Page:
'Fire in Little Africa' artwork, courtesy Motown Records

This week marks 100 years since the 1921 Tulsa Race Massacre, one of the ugliest and most deadly acts of racial violence in America's history, something most history books have long ignored until recently, even in the state of Oklahoma, where legislators responded to last year's Black Lives Matter protests by creating a law specifically to grant civil and criminal immunity to drivers who injure or kill protesters.

Coinciding with the centennial of the events of May 31-June 1, 1921, when a white mob descended on Tulsa's Greenwood neighborhood, killing hundreds and destroying as many as 1,500 homes and businesses in the thriving Black Wall Street district, a group of more than 60 hip-hop artists, poets, producers and singers have created a project called Fire in Little Africa. And they've shared their self-titled album this week, a timely release in the middle of divisive times not only in Oklahoma but nationwide.

At a moment when Oklahoma's two Republican senators have just helped block a commission to investigate the Jan. 6 insurrection at the U.S. Capitol, Fire in Little Africa is clearly reflective of a torturous history, arriving in the middle of tenuous times, yet somehow pointing to a more triumphant future.

Released by Motown Records/Black Forum in partnership with Tulsa’s Bob Dylan Center and Woody Guthrie Center, Fire in Little Africa tells a powerful story with 21 songs of brutal honesty and a sense of sober hopefulness, capturing the horror of the massacre while carrying on the legacy of the Black Wall Street community, and finding purpose and promise.

“I am honored to be a part of the Fire in Little Africa album featuring the musical contributions of young talented local artists from my hometown of Tulsa, Oklahoma," says singer Charlie Wilson, who appears on the new record. "This tragedy has been suppressed for generations. Growing up in Tulsa we named our band, The GAP Band, after Greenwood, Archer and Pine Streets, the wealthiest and most successful African-American community in the United States in the early 20th century."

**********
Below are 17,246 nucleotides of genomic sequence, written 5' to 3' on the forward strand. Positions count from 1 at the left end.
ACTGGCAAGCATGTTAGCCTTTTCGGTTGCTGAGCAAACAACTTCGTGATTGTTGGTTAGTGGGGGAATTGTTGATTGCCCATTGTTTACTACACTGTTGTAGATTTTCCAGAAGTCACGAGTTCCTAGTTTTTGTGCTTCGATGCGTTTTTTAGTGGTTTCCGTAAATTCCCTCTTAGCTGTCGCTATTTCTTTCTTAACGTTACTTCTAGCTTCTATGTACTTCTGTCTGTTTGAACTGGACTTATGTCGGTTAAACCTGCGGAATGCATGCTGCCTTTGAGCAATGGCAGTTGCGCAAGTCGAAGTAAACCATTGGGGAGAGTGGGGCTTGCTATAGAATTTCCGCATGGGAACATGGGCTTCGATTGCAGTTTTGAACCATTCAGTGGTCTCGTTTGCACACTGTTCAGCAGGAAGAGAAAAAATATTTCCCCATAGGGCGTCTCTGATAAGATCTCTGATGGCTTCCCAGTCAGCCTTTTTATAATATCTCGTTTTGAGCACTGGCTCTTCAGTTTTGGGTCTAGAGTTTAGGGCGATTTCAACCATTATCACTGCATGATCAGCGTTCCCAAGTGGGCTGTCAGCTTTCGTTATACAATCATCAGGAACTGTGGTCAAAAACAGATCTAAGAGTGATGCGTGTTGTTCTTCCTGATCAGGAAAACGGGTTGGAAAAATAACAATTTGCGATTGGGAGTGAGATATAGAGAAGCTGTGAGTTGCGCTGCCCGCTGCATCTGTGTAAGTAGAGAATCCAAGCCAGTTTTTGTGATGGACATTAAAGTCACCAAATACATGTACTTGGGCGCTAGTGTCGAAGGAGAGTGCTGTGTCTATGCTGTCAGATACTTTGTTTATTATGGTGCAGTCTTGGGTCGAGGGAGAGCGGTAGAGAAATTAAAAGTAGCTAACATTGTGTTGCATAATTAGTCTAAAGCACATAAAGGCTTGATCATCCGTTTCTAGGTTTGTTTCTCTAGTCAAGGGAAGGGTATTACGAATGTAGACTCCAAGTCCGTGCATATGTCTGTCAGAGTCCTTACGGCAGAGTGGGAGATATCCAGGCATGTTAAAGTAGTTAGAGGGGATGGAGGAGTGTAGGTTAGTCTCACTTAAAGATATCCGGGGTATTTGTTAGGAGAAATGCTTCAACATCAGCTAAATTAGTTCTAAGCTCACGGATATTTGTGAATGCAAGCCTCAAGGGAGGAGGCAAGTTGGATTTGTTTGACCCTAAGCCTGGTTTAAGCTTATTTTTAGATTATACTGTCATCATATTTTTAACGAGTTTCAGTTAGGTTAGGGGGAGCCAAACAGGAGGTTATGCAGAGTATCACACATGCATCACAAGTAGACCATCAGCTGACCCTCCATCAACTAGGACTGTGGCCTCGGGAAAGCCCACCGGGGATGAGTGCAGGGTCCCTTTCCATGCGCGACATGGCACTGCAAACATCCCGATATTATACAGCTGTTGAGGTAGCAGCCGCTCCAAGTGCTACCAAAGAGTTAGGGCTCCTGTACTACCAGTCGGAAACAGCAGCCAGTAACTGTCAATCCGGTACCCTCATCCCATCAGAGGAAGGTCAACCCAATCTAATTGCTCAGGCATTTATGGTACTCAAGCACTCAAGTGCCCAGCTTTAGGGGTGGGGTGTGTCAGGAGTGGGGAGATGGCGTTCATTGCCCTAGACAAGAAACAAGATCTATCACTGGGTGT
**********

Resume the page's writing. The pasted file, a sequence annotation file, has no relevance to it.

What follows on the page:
He continues: "I am proud to see a new generation of talented Tulsans continue to tell the story of our ancestors. They are opening the door for many generations to come by shedding light not only on the race massacre but the excellence of the Black Wall Street and Greenwood community.”

Fire in Little Africa was recorded in Greenwood over a five-day period in March of last year. And further nodding to the history, a series of studios were set up throughout the neighborhood, including at the former home of KKK leader Tate Brady, who was one of the leaders of the 1921 massacre. That house is now owned by former NFL player Felix Jones, who is a Tulsa native.

Hear Fire in Little Africa below, followed by the full list of participants.

The album itself features: Dr. View (Producer); Steph Simon (Rapper); Dialtone (Rapper); St. Domonick (Rapper); Sneak the Poet (Documentarian, Poet); Ayilla (Singer) Jerica Wortham (Poet); Hakeem Eli’Juwon (Rapper); Verse (Rapper); Thomas Who? (Rapper); Parris Chariz (Rapper); M.C. (Rapper); Surron the 7th (Rapper); Ausha LaCole (Singer); Ray June (Rapper); Tony Foster Jr. (Singer); Written Quincey (Poet); Sterling Matthews (Poet); Chris The God MC Cain (Rapper); Keeng Cut (Rapper); Jarry Manna (Rapper); Doc Free (Host); Jacobi Ryan (Rapper); Young DV (Rapper); K.O. (Rapper); Creo (Singer); iamDES (Rapper); Yung Qwan (Rapper); Shyheim (Rapper); Earl Hazard (Rapper); Lawrence Leon (Rapper); Omaley B (Singer); Tizzi (Rapper); Krisheena Suarez (Singer); Tea Rush (Singer); Medisin (Producer); Jacc Spade (Producer); 2peece (Producer); Papa (Producer); ‘Jimmi’ Joe Bruner (Producer); WoRm (Producer); Xanvas (Producer); Malitmotives (Producer); Sentro (Producer); NOLO (Producer); Am’re Ford (Musician); The Vampire Youth (Rapper); Damion Shade (Rapper); Keezy Kuts (Rapper); Bambi (Rapper); Playya 1000 (Rapper); Lester Shaw (Singer); The GRAE (Rapper); Jay Mizz (Rapper); Foolie Foolie (Rapper); Savvy Kray (Rapper); Jabee (Rapper); Deezy (Rapper); SoufWessDes (Rapper); Seriously K5ive (Producer); Original Flow (Rapper); Ali Shaw (Host); Beetyman (Rapper); Sid Carter (Rapper); Deeksta (Producer); 4wop (Rapper); Bezel 365 (Rapper)